Celluloid culture: In India, cinema is part of the milieu
In popular perception, a major part of the social transformation in India can be attributed to the potentially reformist character of its cinema, writes Amitabh Bachchan.Updated: Nov 25, 2014 09:21 IST
Goa is the smallest state in India, and with its miles of golden beaches, crystal clear waters, brilliant green landscapes, interesting cuisine and charming local residents, it is truly an exotic destination.
As they say in Konkani, and I endorse this from the bottom of my heart: Maka Goeya boray lakta! For the uninitiated ...that is ‘I love Goa’ in the State’s official language.
For me, personally, Goa holds extremely precious memories. My links with this beautiful state go back to my very first film, Saat Hindustani, which was shot here and revolved around the theme of nationalists who slip into Portuguese-occupied Goa to raise patriotic sentiments and hoist the Indian flag.
I have of course, since, shot many of my memorable films here and keep visiting this paradise in a personal capacity too. My connections with Goa, indeed, are very special.
In many ways, Goa is a miniature reflection of India’s antiquity and diverse cultures. It encases, like the rest of our country, a tremendous sense of ‘unity in diversity.’
Goa’s multicultural, inclusive and pluralistic ethos reflects a gamut of India’s larger cultural values and political and social concerns that have been reflected in our cinema for over 100 years. The largest industry in the world, now marking its centenary, Indian cinema expands much beyond the confines of the Hindi-language popular films. We have productions in regional tongues such as Tamil, Telugu, Kannada, Malayalam, Marathi, Punjabi, Bhojpuri, Assamese, Oriya, Bengali and Konkani as well.
The so-called parallel cinema or the ‘art house cinema’ has also co-existed in various languages, prominently through one of our most celebrated filmmakers, Satyajit Ray.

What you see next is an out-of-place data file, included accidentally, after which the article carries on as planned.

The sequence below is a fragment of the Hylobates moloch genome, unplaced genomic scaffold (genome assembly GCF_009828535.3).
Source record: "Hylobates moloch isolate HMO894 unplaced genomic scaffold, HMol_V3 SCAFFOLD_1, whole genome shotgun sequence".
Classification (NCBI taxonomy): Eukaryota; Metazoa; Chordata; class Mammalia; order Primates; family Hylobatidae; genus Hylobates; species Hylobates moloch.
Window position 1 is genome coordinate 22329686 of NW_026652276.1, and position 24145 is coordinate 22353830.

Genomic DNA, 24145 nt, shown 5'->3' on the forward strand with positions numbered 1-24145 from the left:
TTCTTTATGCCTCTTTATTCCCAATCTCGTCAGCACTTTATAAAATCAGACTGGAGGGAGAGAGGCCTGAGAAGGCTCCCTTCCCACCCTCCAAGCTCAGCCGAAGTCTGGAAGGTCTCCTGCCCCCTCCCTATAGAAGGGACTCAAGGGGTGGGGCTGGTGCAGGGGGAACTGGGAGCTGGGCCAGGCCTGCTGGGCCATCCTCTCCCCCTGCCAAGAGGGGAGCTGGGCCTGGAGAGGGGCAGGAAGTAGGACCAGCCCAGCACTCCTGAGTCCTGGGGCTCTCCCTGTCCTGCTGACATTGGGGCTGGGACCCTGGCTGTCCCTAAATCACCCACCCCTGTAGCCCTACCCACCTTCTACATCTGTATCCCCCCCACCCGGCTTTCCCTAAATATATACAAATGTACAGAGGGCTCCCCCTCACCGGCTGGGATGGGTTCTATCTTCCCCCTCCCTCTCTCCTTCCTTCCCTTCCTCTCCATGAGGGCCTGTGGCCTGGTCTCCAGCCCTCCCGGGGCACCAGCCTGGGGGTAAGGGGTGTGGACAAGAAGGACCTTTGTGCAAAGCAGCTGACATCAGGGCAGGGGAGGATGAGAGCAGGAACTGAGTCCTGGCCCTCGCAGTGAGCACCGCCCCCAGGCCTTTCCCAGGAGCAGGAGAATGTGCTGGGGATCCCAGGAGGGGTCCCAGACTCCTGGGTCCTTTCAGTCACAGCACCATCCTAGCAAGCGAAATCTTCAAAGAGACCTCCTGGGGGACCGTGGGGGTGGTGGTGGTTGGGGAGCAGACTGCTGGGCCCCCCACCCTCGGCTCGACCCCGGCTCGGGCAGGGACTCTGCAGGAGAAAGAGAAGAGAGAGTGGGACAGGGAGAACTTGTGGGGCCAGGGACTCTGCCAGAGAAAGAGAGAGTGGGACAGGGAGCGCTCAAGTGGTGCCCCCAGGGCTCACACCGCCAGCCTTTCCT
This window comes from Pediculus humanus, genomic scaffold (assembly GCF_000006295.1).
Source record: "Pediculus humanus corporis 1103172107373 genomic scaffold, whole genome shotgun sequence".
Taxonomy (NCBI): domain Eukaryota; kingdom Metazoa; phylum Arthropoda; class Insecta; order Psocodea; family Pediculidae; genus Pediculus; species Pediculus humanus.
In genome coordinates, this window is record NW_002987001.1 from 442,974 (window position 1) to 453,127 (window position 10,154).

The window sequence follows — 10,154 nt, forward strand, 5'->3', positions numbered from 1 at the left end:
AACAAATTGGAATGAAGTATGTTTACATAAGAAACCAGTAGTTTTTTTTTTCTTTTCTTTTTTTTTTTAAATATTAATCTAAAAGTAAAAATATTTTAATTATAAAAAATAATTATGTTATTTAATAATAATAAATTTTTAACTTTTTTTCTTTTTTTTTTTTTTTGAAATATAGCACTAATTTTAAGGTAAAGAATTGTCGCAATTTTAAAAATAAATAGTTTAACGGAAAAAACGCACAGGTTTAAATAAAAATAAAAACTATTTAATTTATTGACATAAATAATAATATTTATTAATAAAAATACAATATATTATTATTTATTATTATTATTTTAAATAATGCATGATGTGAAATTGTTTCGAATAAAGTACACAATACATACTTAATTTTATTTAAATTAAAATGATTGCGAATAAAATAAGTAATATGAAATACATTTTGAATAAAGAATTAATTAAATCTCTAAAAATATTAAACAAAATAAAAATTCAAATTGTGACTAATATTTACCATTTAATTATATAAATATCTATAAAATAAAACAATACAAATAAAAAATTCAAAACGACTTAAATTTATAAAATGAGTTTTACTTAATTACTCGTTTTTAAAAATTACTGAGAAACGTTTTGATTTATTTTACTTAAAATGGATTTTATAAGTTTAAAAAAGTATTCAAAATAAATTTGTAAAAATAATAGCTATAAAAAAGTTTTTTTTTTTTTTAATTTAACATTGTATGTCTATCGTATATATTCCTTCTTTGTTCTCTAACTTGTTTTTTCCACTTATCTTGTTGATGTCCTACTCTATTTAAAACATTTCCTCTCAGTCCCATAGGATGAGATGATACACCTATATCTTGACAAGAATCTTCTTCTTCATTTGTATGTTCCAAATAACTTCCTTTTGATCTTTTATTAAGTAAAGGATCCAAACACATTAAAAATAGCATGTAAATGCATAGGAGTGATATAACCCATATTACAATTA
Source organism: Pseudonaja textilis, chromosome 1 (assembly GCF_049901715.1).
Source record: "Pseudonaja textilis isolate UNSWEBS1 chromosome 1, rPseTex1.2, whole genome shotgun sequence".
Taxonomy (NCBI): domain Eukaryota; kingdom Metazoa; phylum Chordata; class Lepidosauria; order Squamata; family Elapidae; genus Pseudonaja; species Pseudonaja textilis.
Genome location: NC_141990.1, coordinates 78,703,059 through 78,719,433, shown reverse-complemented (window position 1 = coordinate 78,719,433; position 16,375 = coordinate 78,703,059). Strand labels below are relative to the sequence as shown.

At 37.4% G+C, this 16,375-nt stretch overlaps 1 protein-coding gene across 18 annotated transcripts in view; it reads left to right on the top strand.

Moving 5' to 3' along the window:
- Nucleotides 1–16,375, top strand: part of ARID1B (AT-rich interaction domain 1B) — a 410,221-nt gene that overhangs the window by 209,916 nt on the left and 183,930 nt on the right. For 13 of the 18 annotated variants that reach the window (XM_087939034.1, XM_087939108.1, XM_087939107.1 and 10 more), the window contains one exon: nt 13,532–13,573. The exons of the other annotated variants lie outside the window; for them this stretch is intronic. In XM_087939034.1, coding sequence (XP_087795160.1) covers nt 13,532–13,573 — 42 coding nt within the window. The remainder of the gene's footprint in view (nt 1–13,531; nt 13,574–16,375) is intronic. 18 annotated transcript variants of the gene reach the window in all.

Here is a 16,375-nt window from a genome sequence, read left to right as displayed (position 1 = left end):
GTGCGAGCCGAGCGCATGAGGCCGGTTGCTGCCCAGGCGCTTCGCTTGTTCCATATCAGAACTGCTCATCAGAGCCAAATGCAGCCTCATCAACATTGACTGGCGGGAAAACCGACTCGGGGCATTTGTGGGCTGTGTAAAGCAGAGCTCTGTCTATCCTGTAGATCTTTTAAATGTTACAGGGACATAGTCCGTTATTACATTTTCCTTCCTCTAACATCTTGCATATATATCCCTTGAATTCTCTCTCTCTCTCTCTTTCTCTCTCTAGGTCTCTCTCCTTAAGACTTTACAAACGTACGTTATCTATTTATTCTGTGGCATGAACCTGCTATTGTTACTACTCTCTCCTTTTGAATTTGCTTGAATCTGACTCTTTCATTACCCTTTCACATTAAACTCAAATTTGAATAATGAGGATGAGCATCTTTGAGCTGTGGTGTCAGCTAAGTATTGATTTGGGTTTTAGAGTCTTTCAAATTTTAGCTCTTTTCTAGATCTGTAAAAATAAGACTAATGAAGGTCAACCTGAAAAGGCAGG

Then, there is the emerging ‘independent cinema’ that is slowly making an impact on English-speaking, metropolitan audiences, all of them, by and large, specifically rooted in a pan-Indian identity, with common sensibilities and principles.
India’s very first feature film, Dadasaheb Phalke’s Raja Harishchandra, discovered its theme from the great Indian epic, The Mahabharata, and espoused the belief that truth always triumphs.
Thus, from the very early years of silent films, Indian cinema developed an admirable ability to converge on different facets of life. Dhirendra Nath Ganguly’s Bilet Ferat (England Returned), directed and produced by him in 1921 in Bengali, was a telling vehicle that got the audience to think of a tricky social situation where natives blindly imitated their foreign rulers and created fresh problems for themselves.
By 1926, India boasted 300 cinema halls and countless travelling bioscopes, but 90% of the films shown were imported from Hollywood, almost exclusively from Universal Studios.
Himanshu Rai, one of India’s pioneering filmmakers, wanted to change this. With his enthusiasm and passion, our cinema soon received a fresh impetus that came all the way from Germany.
In 1922, Hermann Hesse published his Western equivalent of Buddhism, ‘Siddhartha’. Brecht showed his interest in Buddhist philosophy in his ‘Book of Transformations’ and several other European thinkers shared the longing for India and her eternal message of peace and non-violence. Franz Osten and Himanshu Rai’s silent films, therefore, were of great significance, telling Indian stories about the life of the Buddha in The Light of Asia released in 1925. They also drew from the great collection of Indian myths and legends and, like Phalke, used The Mahabharata as the base for The Throw of Dice made in 1929.
Nationalistic ideals were an integral part of early silent era films. Udaykaal, starring V Shantaram in the role of Shivaji, caught the eye of the British censor who rightly sensed an attempt to disguise modern-day feelings of patriotism with a historical theme and came down heavily on the release of the film. Another early-day film, Bhakt Vidur, met with similar disapproval when the British censors felt that the character of Vidur was too closely modelled on Mahatma Gandhi and spoke suspiciously patriotic dialogue, which was too contemporary for comfort.
During the 1930s and 1940s, once our movies learnt to ‘talk’, several filmmakers tried to reflect tough collective issues or used India’s struggle for Independence as a backdrop for patriotic plots.